It's tempting because it's satisfying to think about this guy getting his comeuppance. The problem is, even if he totally deserves it, that what you're proposing is likely to get you the same sort of reputation, and that's a Pyrrhic victory at best. If the bad consequences here are "an unwanted departmental merger", then seeing him taken down is just not going to be worth it, no matter how much he'd deserve it. That said, of course many people are going to support the idea, because they'd do the same thing, and that's why office politics like this get out of control in many companies, because everybody fancies that their cloak-and-dagger operations against their coworkers are different.
posted by Sequence at 3:04 PM on March 22, 2015 [3 favorites]

The reaction here is totally different because we are not your friends or a trusted co-worker. We are more objective because we know nothing about you or your organization. And I would not be surprised if a co-worker said "go for it"...after all, no skin off their back. Its all on you if there is blow back.
posted by Seymour Zamboni at 3:05 PM on March 22, 2015 [9 favorites]

I'm going to agree with your friends and go against the opinion here, especially given your update. If you're close with your boss, you should tell him/her. I would. My loyalty is to my immediate supervisor, to my department, and to my company, not to some newbie who is trying to be "political" to get ahead while having no regard for the consequences of his actions. Present it as a potential problem that you want the boss/department be prepared for, not as eavesdropping.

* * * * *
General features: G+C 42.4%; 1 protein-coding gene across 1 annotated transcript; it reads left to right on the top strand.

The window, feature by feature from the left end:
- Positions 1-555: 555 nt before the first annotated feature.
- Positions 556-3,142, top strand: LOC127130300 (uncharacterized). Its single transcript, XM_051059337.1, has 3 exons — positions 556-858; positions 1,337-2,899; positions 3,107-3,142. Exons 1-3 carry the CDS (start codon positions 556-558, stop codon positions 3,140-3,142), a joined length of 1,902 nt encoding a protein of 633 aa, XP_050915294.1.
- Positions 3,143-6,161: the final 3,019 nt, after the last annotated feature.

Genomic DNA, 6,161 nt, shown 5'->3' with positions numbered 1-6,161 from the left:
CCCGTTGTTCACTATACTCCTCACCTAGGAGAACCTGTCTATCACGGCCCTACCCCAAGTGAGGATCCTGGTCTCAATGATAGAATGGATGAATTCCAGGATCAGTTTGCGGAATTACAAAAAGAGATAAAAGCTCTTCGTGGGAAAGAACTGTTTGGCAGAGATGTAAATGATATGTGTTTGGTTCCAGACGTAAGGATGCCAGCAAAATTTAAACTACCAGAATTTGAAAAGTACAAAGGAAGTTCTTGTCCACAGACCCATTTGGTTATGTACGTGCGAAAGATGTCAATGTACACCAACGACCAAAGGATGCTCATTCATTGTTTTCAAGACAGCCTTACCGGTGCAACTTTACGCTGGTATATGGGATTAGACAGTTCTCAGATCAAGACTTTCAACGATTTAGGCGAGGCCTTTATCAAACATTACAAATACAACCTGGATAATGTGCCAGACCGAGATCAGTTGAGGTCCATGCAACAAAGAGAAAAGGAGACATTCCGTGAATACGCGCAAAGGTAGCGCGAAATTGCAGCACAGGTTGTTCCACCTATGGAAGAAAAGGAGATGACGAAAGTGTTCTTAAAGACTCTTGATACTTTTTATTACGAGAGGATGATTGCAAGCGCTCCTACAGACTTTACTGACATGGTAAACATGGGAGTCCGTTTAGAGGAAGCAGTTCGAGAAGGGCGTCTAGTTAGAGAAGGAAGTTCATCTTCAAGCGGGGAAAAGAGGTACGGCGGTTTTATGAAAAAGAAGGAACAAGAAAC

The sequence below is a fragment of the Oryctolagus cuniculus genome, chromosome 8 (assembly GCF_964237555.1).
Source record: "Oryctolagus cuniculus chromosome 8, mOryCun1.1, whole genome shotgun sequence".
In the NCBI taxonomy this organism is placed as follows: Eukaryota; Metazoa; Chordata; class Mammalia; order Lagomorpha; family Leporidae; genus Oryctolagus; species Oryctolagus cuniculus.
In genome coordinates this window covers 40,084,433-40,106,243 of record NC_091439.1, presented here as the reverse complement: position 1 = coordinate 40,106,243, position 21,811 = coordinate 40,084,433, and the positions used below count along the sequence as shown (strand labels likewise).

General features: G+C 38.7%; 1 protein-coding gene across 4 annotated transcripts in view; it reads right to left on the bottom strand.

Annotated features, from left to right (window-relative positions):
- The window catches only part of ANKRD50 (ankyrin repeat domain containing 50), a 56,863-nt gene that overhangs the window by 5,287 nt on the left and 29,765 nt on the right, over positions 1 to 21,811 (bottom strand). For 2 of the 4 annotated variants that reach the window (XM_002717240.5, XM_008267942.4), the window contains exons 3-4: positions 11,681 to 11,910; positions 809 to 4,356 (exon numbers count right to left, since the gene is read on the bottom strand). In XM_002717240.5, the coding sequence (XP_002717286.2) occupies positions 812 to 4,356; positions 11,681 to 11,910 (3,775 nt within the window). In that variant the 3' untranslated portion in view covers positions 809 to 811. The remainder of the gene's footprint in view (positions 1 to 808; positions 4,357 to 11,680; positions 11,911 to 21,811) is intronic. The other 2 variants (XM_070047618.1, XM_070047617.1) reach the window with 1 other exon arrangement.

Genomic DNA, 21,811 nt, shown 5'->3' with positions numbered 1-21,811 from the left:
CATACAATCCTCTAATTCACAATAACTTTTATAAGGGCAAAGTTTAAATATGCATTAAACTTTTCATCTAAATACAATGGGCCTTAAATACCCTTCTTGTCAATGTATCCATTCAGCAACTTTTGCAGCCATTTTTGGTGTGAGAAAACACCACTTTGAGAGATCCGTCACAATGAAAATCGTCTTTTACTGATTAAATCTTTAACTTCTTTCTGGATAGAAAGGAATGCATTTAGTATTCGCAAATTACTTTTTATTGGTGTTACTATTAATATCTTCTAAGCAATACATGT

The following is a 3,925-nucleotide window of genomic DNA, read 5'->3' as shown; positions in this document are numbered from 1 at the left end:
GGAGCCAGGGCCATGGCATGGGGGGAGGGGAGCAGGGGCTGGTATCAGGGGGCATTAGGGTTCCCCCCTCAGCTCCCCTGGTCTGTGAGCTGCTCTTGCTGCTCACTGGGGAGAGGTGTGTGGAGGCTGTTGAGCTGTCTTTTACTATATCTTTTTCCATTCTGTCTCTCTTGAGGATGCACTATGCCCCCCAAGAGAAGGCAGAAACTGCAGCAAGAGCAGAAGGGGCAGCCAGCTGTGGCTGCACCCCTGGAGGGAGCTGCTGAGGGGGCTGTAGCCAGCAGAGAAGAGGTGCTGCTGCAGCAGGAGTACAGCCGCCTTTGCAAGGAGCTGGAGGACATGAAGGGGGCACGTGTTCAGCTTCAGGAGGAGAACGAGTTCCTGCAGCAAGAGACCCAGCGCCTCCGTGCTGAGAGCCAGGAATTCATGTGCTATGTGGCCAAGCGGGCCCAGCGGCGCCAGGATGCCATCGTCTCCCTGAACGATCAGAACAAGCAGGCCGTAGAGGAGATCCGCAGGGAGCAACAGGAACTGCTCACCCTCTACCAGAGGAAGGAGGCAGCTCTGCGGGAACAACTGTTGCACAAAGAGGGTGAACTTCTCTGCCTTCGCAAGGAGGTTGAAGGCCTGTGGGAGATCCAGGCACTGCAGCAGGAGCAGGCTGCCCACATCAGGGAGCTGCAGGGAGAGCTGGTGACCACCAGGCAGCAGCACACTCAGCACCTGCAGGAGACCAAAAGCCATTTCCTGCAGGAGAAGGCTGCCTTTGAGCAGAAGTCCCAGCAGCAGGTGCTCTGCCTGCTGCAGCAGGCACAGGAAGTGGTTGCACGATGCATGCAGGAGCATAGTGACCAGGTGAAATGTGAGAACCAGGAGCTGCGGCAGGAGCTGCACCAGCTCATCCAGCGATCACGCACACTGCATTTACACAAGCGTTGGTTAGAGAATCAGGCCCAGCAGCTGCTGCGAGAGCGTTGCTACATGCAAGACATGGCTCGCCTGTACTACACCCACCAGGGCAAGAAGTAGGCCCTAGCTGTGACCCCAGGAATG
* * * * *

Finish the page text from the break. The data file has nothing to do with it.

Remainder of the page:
On the other hand, someone who is so oblivious that he talks out loud about his dirty strategies on the phone with everybody around being the unwilling audience is going to self-destruct soon, so from this angle I agree with the other commenters that it might not even matter whether you say anything or not.

(If the guy goes running to the CEO/COO to make his case, he will make himself look foolish, not your department.)
posted by Ender's Friend at 4:41 PM on March 22, 2015

So, one of your coworkers wants to try to get a promotion that you think is out of his league, and you suspect he won't do it in a way you approve of. Is that the bottom line? You should keep your mouth shut. If you report this to your superiors, it's going to end badly for you. I feel pretty confident about that.